For a moment I waited, and Madame seemed to have nothing more to say. I had not at that time, nor indeed have I since, acquired that polish of the world which takes the form of a brilliant, and I suspect insincere, manner in society. I had no compliments ready. I therefore took my leave.

The Vicomte accompanied me to the top of the stairs, and there made sure that the servants were awaiting my departure in the hall.

"To-morrow morning," he said, with a friendly touch on my arm, "you shall have my answer."

With this news then I returned to my comfortable quarters in John Turner's appartement in the Avenue d'Antan. I found that great banker about to partake of luncheon, which was served to him at midday, after the fashion of the country of his adoption. During my walk across the river and through the gardens of the Tuileries---at that time at the height of their splendour---I had not reflected very deeply on the matter in hand. I had thought more of Mademoiselle de Clericy's bright eyes than aught else.

"Good morning," said my host, whom I had not seen before going out. "Where have you been?"

"To the Vicomte de Clericy's."

"The devil you have! Then you are not so stolid as you look."

And he laughed as he shook out his table napkin. His thought was only half with me, for he was looking at the menu.

"Arcachon oysters!" he added; "the best in the world! I hate your bloated natives. Give me a small oyster."

"Give me a dozen," I answered, helping myself from the dish at my elbow.

"And did the Vicomte kick you downstairs?" asked my host, as he compounded in the dip of his plate a wonderful mixture of vinegar and spices.

"No. He is going to consider my application, and will give me his answer to-morrow morning."

John Turner set down the vinegar bottle and looked across the table at me with an expression of wonder on his broad face.

"Well, I never! Did you see Madame? Clever woman, Madame. Gives excellent dinners."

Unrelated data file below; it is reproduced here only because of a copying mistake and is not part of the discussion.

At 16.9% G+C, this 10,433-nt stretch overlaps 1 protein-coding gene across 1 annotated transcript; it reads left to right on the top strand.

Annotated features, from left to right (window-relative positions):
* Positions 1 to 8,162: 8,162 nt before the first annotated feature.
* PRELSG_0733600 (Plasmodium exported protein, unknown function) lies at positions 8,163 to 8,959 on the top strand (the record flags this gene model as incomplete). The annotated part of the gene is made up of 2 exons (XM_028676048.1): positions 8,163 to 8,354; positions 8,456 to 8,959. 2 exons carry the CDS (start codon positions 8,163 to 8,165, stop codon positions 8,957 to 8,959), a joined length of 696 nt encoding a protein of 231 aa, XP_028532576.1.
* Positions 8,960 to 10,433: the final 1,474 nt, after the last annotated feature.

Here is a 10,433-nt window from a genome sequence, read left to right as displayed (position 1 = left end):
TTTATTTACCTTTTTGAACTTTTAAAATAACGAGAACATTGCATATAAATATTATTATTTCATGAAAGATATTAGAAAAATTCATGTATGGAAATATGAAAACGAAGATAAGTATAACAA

"Yes; I was presented to her."

"Ah! A match for you, Mr. Dick. Did you notice her feet?"

"I noticed that they were well shod."

"Just so!" muttered John Turner, who was now engaged in gastronomic delights. "In France a clever woman is always bien chaussée. Her brains run to her toes. In England it is different. If a woman has a brain it undermines her morals or ruins her waist."

"Only the plain women," suggested I, who had passed several seasons in London not altogether in vain.

"A pretty woman is never clever---she is too wise," said John Turner, stolidly, and he sipped his chablis.

The mysterious sauce with which this great gastronome flavoured his oysters was now prepared, while I, it must be confessed, had consumed my portion, and John Turner relapsed into silence. I watched him as he ate delicately, slowly, with a queer refinement. Many are ready to talk of some crafts under the name of art, which must now, forsooth, be spelt with a capital letter---why, I know no more than the artists. John Turner had his Art, and now exercised it. I always noticed that during the earlier and more piquant courses of a meal he was cynical and apt to give speech on matters of human meanness and vanity not unknown to many who are silent about them. Later on, when the dishes became more succulent, so would his views of life sweeten and acquire a mellower flavour. His round face now began to beam more pleasantly at me across the well-served table, like a rich autumn moon rising over a fat land.